The accuracy of systolic and diastolic blood pressure levels from oscillometric devices is difficult to assess for patients with atrial fibrillation and arterial stiffness; in such cases, changes in these levels from heartbeat to heartbeat can only be known if the actual total waveform during a test can be observed. Variation in these levels affects the accuracy of the algorithms in oscillometric devices where precision is of paramount importance according to the American College of Cardiology and the American Heart Association. Recently issued guidelines lowered the definition of high blood pressure; approximately three-quarters of men over 65 years of age meet the criterion and are diagnosed as hypertensive. A review in 2019 reported that atrial fibrillation affects approximately 3% of the general population in the U.S. and is twice as common in hypertensive patients. The actual shape and details of the arterial blood pressure waveform not only reveal variations in rhythm and in systolic and diastolic levels but has also proven to be valuable in the diagnosis of arterial stiffness and atrial fibrillation which are vital to determining the physiological status of a patient’s cardiovascular system. This research pertains to the identification of a patient’s total arterial blood pressure waveform using only the measured pulsations in the cuff of an oscillometric device.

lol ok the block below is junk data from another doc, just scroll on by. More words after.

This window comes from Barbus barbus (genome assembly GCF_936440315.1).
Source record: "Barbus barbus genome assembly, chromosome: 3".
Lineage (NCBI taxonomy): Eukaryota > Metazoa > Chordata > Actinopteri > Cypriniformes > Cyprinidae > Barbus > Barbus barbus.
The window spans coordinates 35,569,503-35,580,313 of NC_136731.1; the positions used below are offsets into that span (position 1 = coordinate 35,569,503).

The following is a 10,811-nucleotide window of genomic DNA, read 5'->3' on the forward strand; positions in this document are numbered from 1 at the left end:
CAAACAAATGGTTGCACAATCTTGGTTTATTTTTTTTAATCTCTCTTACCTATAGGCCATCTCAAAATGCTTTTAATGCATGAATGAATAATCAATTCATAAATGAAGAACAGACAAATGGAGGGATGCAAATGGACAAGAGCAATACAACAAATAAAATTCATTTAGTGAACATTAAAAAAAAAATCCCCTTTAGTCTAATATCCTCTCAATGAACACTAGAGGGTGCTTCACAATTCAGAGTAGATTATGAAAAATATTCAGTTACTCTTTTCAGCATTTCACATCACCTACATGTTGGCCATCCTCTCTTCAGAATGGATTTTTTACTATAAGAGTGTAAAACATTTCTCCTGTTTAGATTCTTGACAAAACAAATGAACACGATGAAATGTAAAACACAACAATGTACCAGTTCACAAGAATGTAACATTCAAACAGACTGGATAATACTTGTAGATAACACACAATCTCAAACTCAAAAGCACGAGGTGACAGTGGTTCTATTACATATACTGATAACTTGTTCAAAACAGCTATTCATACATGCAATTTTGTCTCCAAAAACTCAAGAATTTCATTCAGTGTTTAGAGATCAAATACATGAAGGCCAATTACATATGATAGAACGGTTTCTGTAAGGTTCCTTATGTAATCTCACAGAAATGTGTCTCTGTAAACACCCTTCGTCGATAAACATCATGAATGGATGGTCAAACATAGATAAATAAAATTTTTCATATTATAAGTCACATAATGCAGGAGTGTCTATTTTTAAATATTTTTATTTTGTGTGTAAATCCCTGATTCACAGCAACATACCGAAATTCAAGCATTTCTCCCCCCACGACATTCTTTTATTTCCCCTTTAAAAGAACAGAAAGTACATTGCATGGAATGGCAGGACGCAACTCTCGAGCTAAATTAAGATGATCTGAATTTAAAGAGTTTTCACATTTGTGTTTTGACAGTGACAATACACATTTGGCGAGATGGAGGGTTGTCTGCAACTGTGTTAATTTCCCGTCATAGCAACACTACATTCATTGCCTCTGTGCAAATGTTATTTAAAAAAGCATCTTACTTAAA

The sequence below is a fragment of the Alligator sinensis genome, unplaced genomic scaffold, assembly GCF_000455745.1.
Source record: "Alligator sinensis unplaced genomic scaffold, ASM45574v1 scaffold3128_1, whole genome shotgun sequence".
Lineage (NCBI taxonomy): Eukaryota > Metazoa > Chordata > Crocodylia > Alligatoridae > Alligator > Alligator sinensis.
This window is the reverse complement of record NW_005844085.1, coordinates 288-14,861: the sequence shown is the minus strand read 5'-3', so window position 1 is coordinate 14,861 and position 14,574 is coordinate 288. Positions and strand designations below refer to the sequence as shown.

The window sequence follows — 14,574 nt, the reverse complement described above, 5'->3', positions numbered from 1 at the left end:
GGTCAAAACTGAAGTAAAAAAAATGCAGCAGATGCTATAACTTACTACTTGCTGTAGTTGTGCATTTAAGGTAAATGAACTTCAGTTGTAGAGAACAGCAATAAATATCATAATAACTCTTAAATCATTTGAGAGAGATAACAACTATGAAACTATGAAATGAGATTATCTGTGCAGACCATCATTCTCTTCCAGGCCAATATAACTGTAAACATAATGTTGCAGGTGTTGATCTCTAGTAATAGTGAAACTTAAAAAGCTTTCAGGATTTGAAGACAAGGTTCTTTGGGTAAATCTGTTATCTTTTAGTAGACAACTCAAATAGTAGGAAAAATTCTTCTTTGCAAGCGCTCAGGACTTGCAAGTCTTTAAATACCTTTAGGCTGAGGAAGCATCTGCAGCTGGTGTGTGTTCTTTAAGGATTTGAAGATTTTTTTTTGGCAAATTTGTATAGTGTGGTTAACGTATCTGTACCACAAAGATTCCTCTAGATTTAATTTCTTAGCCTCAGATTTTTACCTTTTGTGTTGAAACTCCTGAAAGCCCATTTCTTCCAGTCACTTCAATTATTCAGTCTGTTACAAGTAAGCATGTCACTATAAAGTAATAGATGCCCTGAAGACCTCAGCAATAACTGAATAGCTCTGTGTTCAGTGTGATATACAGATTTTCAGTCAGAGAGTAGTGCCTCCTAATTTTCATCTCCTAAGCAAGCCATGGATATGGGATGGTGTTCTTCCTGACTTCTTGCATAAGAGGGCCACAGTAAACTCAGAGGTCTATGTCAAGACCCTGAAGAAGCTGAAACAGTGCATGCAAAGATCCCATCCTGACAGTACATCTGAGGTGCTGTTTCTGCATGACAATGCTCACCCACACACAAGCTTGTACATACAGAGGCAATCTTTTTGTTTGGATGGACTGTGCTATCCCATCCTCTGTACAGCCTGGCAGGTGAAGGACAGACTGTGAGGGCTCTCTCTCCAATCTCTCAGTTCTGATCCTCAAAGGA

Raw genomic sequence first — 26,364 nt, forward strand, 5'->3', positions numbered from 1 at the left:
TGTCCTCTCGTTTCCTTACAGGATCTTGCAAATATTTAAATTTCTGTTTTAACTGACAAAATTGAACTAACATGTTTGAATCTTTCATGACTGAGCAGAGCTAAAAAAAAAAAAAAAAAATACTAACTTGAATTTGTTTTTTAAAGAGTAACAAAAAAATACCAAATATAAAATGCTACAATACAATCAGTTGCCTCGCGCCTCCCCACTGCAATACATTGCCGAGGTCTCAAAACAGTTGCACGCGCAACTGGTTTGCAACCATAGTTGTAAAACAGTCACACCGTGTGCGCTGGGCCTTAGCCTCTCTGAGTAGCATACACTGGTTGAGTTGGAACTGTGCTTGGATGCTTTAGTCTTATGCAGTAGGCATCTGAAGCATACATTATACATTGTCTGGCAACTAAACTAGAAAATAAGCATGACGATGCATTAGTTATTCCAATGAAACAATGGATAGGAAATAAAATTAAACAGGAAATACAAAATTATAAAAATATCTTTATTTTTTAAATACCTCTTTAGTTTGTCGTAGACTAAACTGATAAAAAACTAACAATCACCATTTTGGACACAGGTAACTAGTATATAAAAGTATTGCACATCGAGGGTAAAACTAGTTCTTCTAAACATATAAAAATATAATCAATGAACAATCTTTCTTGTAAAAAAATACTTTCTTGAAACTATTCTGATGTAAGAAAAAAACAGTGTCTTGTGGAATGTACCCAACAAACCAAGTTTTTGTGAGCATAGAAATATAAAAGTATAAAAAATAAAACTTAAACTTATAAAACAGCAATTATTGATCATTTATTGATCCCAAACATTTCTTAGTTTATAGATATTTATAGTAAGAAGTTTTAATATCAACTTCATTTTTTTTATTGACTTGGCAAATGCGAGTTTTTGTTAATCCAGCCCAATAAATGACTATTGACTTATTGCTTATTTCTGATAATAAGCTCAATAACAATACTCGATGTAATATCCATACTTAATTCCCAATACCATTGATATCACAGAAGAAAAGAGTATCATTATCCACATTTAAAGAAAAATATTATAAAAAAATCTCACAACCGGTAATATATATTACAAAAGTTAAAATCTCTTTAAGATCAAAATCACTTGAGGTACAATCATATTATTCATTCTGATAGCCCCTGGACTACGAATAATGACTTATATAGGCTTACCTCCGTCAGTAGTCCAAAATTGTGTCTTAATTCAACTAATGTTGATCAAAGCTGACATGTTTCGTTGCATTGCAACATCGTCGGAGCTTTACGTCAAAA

Empirically formulated hypothetical arterial blood pressure waveforms were simulated and assumed to be unknown. Oscillometric pulsations corresponding to these simulated unknown waveforms were used as input to a new model-based extended Kalman filter algorithm for identifying the levels, shape and features of the unknown waveforms.
Simulations with hypothetical waveforms with varying systolic and diastolic levels and with variations in heartbeat rhythm associated arterial fibrillation and stiff arteries, demonstrate potential arterial pressure estimate accuracies of 1.5 mmHg with standard deviations on the order of 0.1 mmHg; in addition, variations in heartbeat rhythm were observed and degrees of arterial stiffness identified and quantified.
Computational analysis of the oscillometric cuff pulsations with the extended Kalman filter can be used to detect variations in heartbeat rhythm and blood pressure levels associated atrial fibrillation, quantify arterial stiffness, and provide noninvasive continuous blood pressure monitoring without the need for electrocardiogram or photoplethysmography sensors.

Copyright © 2020. Published by Elsevier B.V.